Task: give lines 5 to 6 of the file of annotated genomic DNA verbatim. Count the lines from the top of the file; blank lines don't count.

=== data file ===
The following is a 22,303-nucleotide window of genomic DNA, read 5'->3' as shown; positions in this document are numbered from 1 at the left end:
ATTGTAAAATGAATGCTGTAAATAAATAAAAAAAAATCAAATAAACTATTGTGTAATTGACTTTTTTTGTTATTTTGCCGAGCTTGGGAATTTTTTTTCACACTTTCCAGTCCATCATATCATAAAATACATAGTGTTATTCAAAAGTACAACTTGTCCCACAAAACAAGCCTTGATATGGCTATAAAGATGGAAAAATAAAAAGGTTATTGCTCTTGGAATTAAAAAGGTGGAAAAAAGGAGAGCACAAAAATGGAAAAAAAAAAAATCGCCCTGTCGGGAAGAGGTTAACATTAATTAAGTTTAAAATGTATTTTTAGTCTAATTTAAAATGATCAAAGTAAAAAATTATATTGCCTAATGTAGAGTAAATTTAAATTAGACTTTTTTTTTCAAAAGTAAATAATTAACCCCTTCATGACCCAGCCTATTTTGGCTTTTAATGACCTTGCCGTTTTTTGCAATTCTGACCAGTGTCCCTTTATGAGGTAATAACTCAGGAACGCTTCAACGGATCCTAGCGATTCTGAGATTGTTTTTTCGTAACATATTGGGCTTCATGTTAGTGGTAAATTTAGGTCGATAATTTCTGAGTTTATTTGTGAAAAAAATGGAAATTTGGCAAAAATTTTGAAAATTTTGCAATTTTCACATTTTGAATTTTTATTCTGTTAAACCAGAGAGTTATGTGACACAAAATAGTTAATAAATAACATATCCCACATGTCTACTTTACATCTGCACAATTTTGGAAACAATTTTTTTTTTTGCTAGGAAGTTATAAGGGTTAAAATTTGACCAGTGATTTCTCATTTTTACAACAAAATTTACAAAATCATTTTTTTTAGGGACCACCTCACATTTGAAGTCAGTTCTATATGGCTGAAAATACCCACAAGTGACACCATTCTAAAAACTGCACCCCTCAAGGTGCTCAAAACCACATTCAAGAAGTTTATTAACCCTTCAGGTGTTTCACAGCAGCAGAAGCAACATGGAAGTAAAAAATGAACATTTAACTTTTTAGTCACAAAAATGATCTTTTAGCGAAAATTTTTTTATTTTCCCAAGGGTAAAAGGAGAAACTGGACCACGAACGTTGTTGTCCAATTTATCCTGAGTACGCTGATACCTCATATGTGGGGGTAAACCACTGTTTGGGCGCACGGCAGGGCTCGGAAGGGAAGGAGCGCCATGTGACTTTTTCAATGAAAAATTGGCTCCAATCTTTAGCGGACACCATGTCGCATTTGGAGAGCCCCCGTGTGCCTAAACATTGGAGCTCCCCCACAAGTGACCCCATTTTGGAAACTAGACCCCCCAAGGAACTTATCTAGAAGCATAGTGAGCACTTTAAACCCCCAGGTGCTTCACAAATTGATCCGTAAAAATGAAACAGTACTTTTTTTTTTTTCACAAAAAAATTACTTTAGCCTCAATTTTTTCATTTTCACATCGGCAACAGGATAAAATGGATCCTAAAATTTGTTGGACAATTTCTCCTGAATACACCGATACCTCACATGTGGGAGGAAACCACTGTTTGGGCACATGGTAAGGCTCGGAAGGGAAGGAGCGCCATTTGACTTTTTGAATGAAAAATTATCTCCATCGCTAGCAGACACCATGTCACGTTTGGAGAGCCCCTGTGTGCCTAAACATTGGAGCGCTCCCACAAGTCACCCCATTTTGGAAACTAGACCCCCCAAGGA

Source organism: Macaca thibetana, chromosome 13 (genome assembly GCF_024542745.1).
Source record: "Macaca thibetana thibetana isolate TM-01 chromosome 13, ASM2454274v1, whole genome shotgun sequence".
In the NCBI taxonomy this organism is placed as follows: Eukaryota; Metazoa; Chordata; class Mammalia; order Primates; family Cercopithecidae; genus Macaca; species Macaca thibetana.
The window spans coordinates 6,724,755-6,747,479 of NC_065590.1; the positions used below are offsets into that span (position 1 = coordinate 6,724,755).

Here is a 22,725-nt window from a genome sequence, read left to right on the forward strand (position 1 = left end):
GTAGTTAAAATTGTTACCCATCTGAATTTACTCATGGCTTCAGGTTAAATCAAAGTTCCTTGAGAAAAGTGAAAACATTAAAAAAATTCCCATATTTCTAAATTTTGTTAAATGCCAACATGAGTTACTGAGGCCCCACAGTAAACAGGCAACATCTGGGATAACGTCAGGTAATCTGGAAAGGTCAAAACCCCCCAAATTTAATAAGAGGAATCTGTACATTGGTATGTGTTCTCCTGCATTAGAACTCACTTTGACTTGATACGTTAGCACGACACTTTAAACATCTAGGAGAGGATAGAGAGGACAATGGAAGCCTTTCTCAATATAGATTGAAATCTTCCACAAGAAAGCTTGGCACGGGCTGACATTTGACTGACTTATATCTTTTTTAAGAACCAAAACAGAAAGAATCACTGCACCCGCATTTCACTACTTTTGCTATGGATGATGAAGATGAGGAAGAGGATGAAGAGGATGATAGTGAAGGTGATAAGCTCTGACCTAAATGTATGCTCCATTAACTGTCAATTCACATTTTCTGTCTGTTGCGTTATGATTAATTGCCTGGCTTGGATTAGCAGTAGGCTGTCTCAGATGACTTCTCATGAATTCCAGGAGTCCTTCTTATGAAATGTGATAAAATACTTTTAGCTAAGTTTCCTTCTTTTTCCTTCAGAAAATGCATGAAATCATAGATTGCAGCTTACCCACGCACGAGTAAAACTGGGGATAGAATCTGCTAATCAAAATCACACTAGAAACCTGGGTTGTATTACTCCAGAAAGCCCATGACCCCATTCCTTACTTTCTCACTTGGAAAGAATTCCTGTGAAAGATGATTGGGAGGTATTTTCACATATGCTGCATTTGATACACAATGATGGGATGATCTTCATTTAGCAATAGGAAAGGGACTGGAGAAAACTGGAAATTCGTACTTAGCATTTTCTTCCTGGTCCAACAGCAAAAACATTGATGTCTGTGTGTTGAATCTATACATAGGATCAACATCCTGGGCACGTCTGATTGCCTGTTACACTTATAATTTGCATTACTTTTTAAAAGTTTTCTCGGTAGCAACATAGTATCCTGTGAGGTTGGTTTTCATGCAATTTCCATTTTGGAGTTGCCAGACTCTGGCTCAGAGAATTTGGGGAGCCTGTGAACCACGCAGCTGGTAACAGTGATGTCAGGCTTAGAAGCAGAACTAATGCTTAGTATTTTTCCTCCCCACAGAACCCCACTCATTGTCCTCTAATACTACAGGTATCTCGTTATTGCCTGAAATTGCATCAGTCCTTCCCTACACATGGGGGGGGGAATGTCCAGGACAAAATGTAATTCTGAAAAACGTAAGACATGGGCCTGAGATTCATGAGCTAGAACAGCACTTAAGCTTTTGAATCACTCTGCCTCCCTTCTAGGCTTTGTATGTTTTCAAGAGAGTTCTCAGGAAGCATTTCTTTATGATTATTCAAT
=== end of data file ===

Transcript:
In the NCBI taxonomy this organism is placed as follows: Eukaryota; Metazoa; Chordata; class Mammalia; order Primates; family Cercopithecidae; genus Macaca; species Macaca thibetana.
The window spans coordinates 6,724,755-6,747,479 of NC_065590.1; the positions used below are offsets into that span (position 1 = coordinate 6,724,755).